“Yes, and I know you mean that, but how many times now have you apologised to me for looking me in the eyes and lying to me that you’re coping when you’re not? I want to know at what point honesty with me is going to be a bigger priority to you than whatever goal you’ve got in mind at the time.”
Fair question. Flynn felt the pressure against his knee of Riley trying to shove his chair away and get up, and put a hand on his back, rubbing comfortingly. It helped. Riley was stiff but he sat still, head down and eyes on the table. Dale was sitting but it certainly wouldn’t be comfortably, and right now he was still in a vulnerably receptive state from the spanking. Emotional, clear headed. He obviously had no idea how to defend himself from this. Flynn saw him swallow hard a few times.

“For God’s sake, he made a mistake,” Riley said explosively, “Mistakes happen, you don’t have to grind him into the ground over it!”

“It’s all right halfpint.” Flynn said softly.

“It wasn’t a mistake, I knew what I was doing-” Dale said it very unevenly and they all heard his voice break. Paul stopped him before he could get up.

“No, you’re not disappearing anywhere. I am very disappointed with you, you know a lot better than this.”

Riley made another and angrier sound and Flynn put both hands on him.

“I think we’re all entitled to an explanation,” Paul let Dale go and sat down to hand out plates. “You’ve been telling me for days that you just needed to get on with the project, that it was fine, that if we left you alone you’d sort it all out.”


“If he opens a vein will you shut up?” Riley demanded.

 Neither Jasper, Paul or Flynn reacted, they didn’t even flinch. Dale shut his eyes briefly with a horrible sense of what have I done, and slid his chair back.

“I’m sorry. This sort of thing never happened before I came here, you never spoke to each other like this.”

“Don’t you kid yourself.” Paul said sharply. “This is what happens when people live together, this is called being part of a normal marriage. It includes mess and bickering sometimes. And what you do is focus that brain of yours on sorting it out. Sit
down
. Riley, speak to me like that again and you’ll get a mouthful of soap.”

He’d barely raised his voice, so far he’d done nothing more alarming than put plates down rather more firmly than was necessary, but both Dale and Riley hurriedly sat down and shut up as though he’d slammed a hand on the table and roared. Flynn caught Jasper’s eye, resisted a very unhelpful urge to smile, and kept hold of Riley.

“Explain.” Paul ordered Dale, ladling casserole onto his plate. “What’s gone so wrong with the project that you’ve started obsessing? I haven’t seen you do that in weeks.”

His tone and manner were working well. Flynn, watching Dale automatically pick up his fork, thought that while he looked distraught and very unsure, he was finding reassurance in Paul’s telling off.

“I can’t find the evidence I’m looking for,” he said softly but in a very different tone to the confession Flynn had heard from him an hour ago. “I’ve tried everything I know how to do.”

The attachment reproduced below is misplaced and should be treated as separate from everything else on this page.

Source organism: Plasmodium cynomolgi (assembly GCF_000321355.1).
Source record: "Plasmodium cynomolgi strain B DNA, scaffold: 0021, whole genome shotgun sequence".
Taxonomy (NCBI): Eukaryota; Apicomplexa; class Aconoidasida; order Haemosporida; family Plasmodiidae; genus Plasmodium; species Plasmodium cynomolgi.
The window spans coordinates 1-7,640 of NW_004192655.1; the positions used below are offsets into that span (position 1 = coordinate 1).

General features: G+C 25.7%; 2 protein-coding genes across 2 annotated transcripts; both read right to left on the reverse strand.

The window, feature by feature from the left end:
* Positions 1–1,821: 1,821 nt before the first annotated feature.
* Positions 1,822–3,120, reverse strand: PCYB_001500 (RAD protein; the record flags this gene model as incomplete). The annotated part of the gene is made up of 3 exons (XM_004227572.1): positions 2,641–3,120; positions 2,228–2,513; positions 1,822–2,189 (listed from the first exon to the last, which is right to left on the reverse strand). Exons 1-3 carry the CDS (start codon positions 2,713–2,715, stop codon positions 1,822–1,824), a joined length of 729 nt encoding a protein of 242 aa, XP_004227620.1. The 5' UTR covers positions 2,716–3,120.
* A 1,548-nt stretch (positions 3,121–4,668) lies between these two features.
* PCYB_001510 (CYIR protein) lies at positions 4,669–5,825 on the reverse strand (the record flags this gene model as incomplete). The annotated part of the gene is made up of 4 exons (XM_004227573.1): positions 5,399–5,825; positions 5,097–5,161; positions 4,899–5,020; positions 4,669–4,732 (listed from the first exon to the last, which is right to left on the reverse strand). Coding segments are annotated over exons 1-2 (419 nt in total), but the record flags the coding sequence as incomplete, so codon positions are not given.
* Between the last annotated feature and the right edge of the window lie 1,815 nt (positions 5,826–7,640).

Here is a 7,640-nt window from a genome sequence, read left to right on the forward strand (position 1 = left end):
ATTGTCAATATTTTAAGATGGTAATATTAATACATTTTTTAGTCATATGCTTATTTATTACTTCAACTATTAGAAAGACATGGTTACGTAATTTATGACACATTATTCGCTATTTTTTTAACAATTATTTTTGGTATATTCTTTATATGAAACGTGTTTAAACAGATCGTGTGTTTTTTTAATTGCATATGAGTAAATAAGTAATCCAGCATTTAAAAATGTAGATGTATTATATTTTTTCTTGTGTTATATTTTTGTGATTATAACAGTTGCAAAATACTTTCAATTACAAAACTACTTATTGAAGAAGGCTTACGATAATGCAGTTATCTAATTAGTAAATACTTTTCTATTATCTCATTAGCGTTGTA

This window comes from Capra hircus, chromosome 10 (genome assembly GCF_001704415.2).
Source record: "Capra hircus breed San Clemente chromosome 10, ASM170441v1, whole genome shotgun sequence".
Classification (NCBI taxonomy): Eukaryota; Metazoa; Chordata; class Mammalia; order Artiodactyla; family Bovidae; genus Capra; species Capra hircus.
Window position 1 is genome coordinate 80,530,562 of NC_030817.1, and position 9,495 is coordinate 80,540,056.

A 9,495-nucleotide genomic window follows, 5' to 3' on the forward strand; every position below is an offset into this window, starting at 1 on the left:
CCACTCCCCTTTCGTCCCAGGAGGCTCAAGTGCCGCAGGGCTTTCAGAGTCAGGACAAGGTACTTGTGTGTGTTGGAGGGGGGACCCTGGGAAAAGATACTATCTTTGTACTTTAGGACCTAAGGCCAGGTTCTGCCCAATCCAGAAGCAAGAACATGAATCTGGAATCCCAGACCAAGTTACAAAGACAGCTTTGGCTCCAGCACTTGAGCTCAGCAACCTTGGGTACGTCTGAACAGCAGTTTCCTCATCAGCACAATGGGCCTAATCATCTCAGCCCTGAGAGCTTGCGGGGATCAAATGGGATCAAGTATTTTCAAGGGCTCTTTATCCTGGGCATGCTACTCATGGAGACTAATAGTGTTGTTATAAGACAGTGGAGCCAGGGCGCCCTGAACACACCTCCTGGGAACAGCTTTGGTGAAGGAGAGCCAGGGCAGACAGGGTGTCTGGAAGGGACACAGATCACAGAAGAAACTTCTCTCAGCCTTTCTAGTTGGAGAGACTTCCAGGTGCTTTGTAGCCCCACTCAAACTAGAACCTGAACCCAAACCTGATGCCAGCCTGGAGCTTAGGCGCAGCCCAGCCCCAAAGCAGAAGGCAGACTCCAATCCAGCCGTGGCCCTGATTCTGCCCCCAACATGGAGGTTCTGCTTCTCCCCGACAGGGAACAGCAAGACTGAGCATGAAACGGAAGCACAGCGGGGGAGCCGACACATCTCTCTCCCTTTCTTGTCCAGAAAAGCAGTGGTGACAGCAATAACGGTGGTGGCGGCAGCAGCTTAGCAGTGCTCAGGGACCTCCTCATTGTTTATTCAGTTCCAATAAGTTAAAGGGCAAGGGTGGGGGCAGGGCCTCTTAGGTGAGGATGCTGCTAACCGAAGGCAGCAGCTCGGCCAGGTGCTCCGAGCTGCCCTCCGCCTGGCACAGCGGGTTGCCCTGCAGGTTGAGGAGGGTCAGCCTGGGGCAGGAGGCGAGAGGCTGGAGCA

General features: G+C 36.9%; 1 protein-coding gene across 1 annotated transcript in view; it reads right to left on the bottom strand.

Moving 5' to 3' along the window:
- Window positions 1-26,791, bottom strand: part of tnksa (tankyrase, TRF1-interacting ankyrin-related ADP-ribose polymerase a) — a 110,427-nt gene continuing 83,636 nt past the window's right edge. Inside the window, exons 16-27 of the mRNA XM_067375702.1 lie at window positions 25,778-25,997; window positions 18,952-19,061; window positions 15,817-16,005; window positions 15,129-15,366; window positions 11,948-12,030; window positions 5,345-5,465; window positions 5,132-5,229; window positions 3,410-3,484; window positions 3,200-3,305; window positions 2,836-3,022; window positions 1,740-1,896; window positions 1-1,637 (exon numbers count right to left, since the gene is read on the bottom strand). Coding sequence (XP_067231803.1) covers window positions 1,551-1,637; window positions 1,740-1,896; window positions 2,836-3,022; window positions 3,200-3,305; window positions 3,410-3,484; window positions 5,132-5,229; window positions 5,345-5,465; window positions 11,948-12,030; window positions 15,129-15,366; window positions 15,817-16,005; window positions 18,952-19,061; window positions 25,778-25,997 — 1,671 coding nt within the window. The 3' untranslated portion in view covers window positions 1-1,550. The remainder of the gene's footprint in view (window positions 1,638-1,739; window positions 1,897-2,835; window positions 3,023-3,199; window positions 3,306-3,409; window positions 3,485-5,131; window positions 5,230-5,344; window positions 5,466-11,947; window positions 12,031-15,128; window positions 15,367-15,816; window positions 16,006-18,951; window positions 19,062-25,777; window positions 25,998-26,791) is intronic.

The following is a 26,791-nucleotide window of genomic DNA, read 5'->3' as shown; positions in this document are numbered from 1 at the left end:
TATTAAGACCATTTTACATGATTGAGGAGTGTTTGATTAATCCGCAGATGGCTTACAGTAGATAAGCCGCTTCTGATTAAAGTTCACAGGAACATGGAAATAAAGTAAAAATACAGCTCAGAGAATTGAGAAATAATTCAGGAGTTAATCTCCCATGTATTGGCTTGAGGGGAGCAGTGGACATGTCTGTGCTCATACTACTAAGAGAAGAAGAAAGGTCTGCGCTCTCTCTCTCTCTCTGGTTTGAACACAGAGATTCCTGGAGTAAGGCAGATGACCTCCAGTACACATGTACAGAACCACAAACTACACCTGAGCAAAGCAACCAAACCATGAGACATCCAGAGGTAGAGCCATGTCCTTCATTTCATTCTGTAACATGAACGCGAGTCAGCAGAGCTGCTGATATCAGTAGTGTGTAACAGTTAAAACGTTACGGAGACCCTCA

“So have several other teams, so it’s not inconceivable that it can’t be found.” Paul said shortly.  

Dale didn’t argue that, stirring casserole briefly and then taking a mouthful when Paul looked at him.

“Jerry Banks faxed me. He’s under pressure to come up with the answer.”

Jasper caught Flynn’s eye across the table.

Did you know that?

No. Brat.

“And this fax arrived when?” Paul demanded. Dale winced.

“Two of them. One last week, one this week. I shredded them, I didn’t want – I thought it would sound as if I was under pressure.”

“Which you were, and that’s another form of lying.” Paul said crisply. “Isn’t it?”

“Yes sir.”

Riley had relaxed some under Flynn’s hand, and Flynn watched him begin to eat. He was watching Paul warily, but this kind of conversation was familiar territory to him and the tension was going out of the room.

“And the fence business started when?”

“It crept up, I didn’t notice it for a few days.” Dale put his fork down and pushed both hands through his hair. “It just – got out of control before I realised. There were a couple of others too, not as bad. I’ve been kind of getting stuck in the shower-”

It was hard to explain about the number of times of washing, in sequence, or the other simpler things, but Paul cut in without delicacy.

“Your room looking like no one’s ever slept there, and the office tidied to within an inch of its life, yes I noticed, even if I wasn’t suspicious enough to get the whole picture. You know as well as we do you’re supposed to talk to us when this happens, not hush it up until it’s completely out of your control.”

And in that exasperated tone, it sounded like a manageable domestic fault in the league of tracking muddy boots across a clean floor, not something dreadful or shameful.

“Well we talked about the terms of you doing this project,” Paul said, putting bread on the side of Dale’s plate and handing the bread dish on to Jasper. “Flynn made it very clear to you that if it involved you shutting off and not being honest with us then it stopped. You need to email Banks this afternoon, let him know that you’ve done all you can and arrange for the papers to be collected.”